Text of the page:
The Apollo of Delphi was the god of black jokes. Herodotus says that Croesus, legendarily wealthy king of Lydia, feared an attack from the envious Persians. He couldn’t decide whether to hold fast or launch a pre-emptive strike, so he sent emmissaries to consult the oracle at Delphi. She said that if he crossed the River halys and attacked with vigour he would destroy a great nation. He did, in 532 BC, and he did destroy a great nation, his own. His army was annihilated.
Between the eighth century BC and the second century AD, Delphi became the most beautiful, wealthy and cosmopolitan of Greek sites. It was terraced into the slopes of Mount Parnassus, overlooking the Gulf of Corinth, built around a cleft in the rock from which volcanic gas seeped, sending the oracle into a sacred trance in which she transmitted the words of the god Apollo. Her words were often entirely incomprehensible, and were translated into elegant verse by the temple priests.
People came from all over the Greek world, usually bringing gifts, to ask advice of the oracle, the Pythia. Where her words had a happy outcome the custom was to return and express thanks in concrete terms. On a happier occasion Croesus had given a solid silver bullock.
The site acquired magnificent temples, statues, altars and treasure-houses, built in all the Greek orders, Doric, Ionic and Corinthian, and in styles and materials reflecting the donors’ origins. The stone includes marble from the mainland, the islands and Africa. The main temples, of Apollo and Athena, were rebuilt many times, each time more splendidly.
One of the treasuries is said to have held the flax cables from King Xerxes’ pontoon of ships across the Hellespont, his bridge for the Persians invading from Asia into Europe. On that occasion the Athenians eventually realized that when the oracle said they should depend on their wooden walls, she meant their ships, not a higher fence – they defeated the Persians in the great sea battle of Salamis, and finished them off at the Hellespont.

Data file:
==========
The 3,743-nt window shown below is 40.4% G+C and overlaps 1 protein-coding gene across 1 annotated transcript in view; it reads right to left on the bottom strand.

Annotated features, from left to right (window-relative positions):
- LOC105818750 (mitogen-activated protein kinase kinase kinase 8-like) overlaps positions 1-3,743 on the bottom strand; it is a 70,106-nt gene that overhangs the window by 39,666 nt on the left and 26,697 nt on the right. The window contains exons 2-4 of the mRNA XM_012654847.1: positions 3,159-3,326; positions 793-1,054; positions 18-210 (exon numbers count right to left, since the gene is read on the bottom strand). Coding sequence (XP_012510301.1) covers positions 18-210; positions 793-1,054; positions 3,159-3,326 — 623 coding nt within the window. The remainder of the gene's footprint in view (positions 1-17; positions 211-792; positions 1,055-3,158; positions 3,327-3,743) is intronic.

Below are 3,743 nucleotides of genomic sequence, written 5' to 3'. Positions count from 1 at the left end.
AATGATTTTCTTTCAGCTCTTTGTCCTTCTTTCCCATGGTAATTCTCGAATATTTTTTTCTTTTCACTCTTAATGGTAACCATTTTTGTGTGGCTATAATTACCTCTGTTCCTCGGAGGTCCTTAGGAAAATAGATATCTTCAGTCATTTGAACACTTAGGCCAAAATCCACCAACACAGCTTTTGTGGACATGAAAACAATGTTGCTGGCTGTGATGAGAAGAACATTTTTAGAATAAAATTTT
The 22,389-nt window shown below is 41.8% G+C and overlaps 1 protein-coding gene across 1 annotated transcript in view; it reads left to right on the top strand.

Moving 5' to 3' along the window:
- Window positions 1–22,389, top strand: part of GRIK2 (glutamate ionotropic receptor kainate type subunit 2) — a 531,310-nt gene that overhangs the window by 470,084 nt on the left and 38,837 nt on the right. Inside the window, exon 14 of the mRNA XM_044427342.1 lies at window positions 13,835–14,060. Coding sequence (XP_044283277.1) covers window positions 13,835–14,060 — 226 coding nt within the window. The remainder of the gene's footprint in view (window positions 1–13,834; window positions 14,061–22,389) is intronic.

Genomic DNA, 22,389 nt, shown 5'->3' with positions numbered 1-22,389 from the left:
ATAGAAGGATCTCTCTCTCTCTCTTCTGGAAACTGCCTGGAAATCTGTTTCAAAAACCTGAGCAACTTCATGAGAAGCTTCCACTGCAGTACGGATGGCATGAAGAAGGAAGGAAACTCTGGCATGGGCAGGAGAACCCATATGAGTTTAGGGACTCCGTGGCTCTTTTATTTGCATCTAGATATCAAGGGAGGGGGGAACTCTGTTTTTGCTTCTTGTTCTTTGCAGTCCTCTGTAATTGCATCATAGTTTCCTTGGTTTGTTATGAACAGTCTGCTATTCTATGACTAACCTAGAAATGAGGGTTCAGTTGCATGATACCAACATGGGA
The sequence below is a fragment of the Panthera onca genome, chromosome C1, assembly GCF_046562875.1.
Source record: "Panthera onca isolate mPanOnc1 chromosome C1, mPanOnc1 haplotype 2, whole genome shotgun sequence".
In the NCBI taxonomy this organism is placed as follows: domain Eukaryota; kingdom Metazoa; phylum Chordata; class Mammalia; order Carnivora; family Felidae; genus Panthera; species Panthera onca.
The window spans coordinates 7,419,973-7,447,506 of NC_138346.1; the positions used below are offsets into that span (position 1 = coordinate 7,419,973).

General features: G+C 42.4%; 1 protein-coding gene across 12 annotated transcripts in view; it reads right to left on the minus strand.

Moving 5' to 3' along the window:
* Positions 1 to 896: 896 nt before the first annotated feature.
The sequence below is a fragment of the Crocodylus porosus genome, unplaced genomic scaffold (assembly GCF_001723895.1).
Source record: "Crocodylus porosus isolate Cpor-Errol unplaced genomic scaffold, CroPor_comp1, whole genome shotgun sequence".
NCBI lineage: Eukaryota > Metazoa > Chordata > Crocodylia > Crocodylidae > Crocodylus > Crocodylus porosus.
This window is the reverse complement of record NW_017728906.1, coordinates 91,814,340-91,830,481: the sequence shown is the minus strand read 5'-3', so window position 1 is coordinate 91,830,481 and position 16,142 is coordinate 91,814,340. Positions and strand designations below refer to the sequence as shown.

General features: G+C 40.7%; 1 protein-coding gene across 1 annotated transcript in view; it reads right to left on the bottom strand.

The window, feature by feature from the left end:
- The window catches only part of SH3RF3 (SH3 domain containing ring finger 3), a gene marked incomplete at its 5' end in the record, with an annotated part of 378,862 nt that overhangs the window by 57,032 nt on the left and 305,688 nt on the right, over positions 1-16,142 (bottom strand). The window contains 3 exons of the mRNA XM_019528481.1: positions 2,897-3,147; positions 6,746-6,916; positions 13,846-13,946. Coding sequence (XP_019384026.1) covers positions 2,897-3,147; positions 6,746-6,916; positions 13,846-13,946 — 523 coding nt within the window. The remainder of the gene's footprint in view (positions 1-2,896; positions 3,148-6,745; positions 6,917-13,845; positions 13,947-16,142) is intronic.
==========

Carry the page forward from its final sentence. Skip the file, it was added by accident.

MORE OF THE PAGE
The tholos, a superbly decorated Doric round temple, of the fourth century BC, was known to Vitruvius and inspired several Roman circular buildings, and through them was copied into Renaissance times.
There was so much superstitious weight attached to the idea of the oracle that she was formally banned, by the Emperor Theodosius, in AD 385. It was a symbolic gesture: she had already spoken her last.
Julian the Apostate had sent to ask if the ancient gods could prevail against Christianity. The last elderly Pythia said that Apollo’s sacred olive grove had been felled: ‘Apollo hath no chapel, no prophesying Bay, no talking spring. The stream is dry that had so much to say’.
The site was gradually forgotten. It was rediscovered by 17th-century travellers, whose drawings show a few broken carvings on a green hillside cropped by sheep. The first major excavation was by a French team in 1892, and work has continued on the site ever since, disentangling the layers of ritual worship, from the earliest Mycenaean offerings almost 3,000 years ago. Some of the most important monuments have been reconstructed, including the only monumental Ionic column and capital found intact, given by the island of Naxos. It stood over 9 m (30ft) tall, topped by a splendidly jaunty winged sphinx, and it has allowed the proportions of similar capitals at Ephesus and other sites to be accurately calculated.
The quality of what was found makes art historians and archaeologists wonder what has been lost.
Nero is recorded removing a shipload of 900 statues to melt down for their bronze. Among the handful of survivors was the grave young ‘Charioteer of Delphi’, found in a heap of rubble where he had been tumbled by a fourth-century earthquake. He was almost complete except for his left arm, his hair tied back with a silver inlaid ribbon, his right hand still holding the reins. He is regarded as one of the most outstanding surviving pieces of ancient sculpture, but he cannot have been the most outstanding statue on the site – he was given to commemorate not a great battle, but the victory of a rather obscure Sicilian prince in a chariot race.